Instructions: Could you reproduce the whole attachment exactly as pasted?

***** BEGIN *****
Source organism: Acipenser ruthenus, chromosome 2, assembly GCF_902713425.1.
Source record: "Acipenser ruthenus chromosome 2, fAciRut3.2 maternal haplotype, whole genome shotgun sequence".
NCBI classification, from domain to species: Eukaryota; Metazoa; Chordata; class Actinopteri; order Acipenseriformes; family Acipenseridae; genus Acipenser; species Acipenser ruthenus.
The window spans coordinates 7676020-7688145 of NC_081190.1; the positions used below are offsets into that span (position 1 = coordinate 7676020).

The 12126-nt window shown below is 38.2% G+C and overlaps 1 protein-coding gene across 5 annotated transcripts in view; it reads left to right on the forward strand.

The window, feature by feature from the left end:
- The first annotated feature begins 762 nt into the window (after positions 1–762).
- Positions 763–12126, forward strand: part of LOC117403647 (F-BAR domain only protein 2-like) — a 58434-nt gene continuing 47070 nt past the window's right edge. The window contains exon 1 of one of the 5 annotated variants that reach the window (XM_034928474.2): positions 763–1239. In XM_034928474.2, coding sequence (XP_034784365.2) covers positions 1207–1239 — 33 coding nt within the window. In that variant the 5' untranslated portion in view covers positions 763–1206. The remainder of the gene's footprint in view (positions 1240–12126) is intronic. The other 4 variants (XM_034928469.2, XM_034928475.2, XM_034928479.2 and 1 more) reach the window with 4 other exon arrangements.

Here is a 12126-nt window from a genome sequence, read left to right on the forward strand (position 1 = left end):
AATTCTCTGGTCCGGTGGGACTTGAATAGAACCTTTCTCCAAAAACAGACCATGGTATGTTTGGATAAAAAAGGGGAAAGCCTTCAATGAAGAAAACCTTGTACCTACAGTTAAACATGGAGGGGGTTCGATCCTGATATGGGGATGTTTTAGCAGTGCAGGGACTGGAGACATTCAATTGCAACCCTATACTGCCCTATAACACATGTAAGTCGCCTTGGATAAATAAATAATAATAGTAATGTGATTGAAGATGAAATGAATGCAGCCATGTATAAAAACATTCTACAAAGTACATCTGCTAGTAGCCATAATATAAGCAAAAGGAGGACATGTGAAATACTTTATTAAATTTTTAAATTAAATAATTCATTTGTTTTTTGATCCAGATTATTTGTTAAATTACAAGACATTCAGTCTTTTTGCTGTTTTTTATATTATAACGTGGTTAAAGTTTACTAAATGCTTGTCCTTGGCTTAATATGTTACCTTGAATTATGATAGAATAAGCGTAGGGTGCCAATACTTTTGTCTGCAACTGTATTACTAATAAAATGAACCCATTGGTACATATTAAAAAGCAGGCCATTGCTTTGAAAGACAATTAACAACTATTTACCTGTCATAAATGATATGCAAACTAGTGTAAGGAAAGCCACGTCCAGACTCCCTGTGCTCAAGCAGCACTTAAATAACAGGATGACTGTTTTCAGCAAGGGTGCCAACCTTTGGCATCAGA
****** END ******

Source organism: Acipenser ruthenus, chromosome 2, assembly GCF_902713425.1.
Source record: "Acipenser ruthenus chromosome 2, fAciRut3.2 maternal haplotype, whole genome shotgun sequence".
NCBI classification, from domain to species: Eukaryota; Metazoa; Chordata; class Actinopteri; order Acipenseriformes; family Acipenseridae; genus Acipenser; species Acipenser ruthenus.
The window spans coordinates 7676020-7688145 of NC_081190.1; the positions used below are offsets into that span (position 1 = coordinate 7676020).

The 12126-nt window shown below is 38.2% G+C and overlaps 1 protein-coding gene across 5 annotated transcripts in view; it reads left to right on the forward strand.

The window, feature by feature from the left end:
- The first annotated feature begins 762 nt into the window (after positions 1–762).
- Positions 763–12126, forward strand: part of LOC117403647 (F-BAR domain only protein 2-like) — a 58434-nt gene continuing 47070 nt past the window's right edge. The window contains exon 1 of one of the 5 annotated variants that reach the window (XM_034928474.2): positions 763–1239. In XM_034928474.2, coding sequence (XP_034784365.2) covers positions 1207–1239 — 33 coding nt within the window. In that variant the 5' untranslated portion in view covers positions 763–1206. The remainder of the gene's footprint in view (positions 1240–12126) is intronic. The other 4 variants (XM_034928469.2, XM_034928475.2, XM_034928479.2 and 1 more) reach the window with 4 other exon arrangements.

Here is a 12126-nt window from a genome sequence, read left to right on the forward strand (position 1 = left end):
AATTCTCTGGTCCGGTGGGACTTGAATAGAACCTTTCTCCAAAAACAGACCATGGTATGTTTGGATAAAAAAGGGGAAAGCCTTCAATGAAGAAAACCTTGTACCTACAGTTAAACATGGAGGGGGTTCGATCCTGATATGGGGATGTTTTAGCAGTGCAGGGACTGGAGACATTCAATTGCAACCCTATACTGCCCTATAACACATGTAAGTCGCCTTGGATAAATAAATAATAATAGTAATGTGATTGAAGATGAAATGAATGCAGCCATGTATAAAAACATTCTACAAAGTACATCTGCTAGTAGCCATAATATAAGCAAAAGGAGGACATGTGAAATACTTTATTAAATTTTTAAATTAAATAATTCATTTGTTTTTTGATCCAGATTATTTGTTAAATTACAAGACATTCAGTCTTTTTGCTGTTTTTTATATTATAACGTGGTTAAAGTTTACTAAATGCTTGTCCTTGGCTTAATATGTTACCTTGAATTATGATAGAATAAGCGTAGGGTGCCAATACTTTTGTCTGCAACTGTATTACTAATAAAATGAACCCATTGGTACATATTAAAAAGCAGGCCATTGCTTTGAAAGACAATTAACAACTATTTACCTGTCATAAATGATATGCAAACTAGTGTAAGGAAAGCCACGTCCAGACTCCCTGTGCTCAAGCAGCACTTAAATAACAGGATGACTGTTTTCAGCAAGGGTGCCAACCTTTGGCATCAGA